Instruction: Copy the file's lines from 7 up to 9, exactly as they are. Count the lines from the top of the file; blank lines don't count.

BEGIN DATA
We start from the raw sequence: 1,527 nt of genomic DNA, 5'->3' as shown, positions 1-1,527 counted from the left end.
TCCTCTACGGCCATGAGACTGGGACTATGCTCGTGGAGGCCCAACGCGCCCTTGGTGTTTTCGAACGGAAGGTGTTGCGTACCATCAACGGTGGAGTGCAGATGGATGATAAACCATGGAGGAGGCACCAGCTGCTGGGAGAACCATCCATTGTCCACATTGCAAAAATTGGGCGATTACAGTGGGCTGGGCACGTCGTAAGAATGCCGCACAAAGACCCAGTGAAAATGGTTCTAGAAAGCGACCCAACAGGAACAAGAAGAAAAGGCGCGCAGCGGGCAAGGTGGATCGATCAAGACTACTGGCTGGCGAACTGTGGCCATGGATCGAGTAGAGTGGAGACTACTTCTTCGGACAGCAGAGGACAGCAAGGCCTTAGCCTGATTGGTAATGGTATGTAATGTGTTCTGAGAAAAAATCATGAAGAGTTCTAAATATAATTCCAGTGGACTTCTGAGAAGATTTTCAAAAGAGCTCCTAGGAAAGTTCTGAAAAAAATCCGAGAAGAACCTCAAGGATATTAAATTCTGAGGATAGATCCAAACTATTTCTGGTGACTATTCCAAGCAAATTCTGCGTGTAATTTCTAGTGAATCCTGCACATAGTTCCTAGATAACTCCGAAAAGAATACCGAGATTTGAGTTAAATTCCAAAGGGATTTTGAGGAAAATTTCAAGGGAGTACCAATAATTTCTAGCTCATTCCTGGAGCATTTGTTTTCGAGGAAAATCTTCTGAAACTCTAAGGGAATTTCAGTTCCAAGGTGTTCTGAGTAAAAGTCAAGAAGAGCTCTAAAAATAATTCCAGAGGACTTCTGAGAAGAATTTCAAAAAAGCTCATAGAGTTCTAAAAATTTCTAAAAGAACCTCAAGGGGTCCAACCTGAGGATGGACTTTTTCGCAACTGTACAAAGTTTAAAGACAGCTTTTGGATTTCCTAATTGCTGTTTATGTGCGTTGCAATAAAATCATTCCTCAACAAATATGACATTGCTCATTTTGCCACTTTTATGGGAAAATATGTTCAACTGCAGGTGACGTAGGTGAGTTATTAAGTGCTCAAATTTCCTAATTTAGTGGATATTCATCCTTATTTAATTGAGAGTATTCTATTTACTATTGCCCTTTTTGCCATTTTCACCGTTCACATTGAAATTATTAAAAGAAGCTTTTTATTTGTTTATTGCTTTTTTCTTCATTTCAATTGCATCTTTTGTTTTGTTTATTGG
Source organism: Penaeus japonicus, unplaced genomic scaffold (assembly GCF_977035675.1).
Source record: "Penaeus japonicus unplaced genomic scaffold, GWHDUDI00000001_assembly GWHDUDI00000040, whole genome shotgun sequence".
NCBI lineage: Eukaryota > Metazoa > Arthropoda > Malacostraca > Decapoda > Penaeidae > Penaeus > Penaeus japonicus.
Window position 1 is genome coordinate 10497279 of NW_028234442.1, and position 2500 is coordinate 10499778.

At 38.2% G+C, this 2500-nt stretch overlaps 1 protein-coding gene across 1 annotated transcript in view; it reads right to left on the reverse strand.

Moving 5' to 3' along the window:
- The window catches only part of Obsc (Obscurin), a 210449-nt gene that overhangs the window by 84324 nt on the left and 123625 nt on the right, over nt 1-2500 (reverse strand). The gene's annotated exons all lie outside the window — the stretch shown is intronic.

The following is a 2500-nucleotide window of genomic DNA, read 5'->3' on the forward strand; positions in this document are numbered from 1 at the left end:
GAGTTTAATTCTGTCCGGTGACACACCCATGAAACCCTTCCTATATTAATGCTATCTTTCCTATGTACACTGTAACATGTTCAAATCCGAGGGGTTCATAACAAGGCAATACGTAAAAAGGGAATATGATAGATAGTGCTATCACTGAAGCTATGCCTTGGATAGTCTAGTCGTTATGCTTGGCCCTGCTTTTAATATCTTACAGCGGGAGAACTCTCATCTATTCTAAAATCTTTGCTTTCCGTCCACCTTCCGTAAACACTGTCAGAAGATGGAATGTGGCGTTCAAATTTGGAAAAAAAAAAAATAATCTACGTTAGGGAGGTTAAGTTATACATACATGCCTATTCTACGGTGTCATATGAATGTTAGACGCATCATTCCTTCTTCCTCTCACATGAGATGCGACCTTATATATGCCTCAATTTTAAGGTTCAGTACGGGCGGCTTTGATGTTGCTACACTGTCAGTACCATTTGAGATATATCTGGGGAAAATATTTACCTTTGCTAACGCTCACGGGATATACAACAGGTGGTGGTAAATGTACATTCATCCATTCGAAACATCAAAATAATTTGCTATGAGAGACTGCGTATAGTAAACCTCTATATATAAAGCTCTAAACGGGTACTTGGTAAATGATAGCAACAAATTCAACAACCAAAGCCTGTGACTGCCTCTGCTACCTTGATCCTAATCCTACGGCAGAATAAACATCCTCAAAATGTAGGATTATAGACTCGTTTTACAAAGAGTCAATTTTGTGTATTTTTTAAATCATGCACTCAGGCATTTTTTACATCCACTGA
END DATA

At 38.2% G+C, this 2500-nt stretch overlaps 1 protein-coding gene across 1 annotated transcript in view; it reads right to left on the reverse strand.

Moving 5' to 3' along the window:
- The window catches only part of Obsc (Obscurin), a 210449-nt gene that overhangs the window by 84324 nt on the left and 123625 nt on the right, over nt 1-2500 (reverse strand). The gene's annotated exons all lie outside the window — the stretch shown is intronic.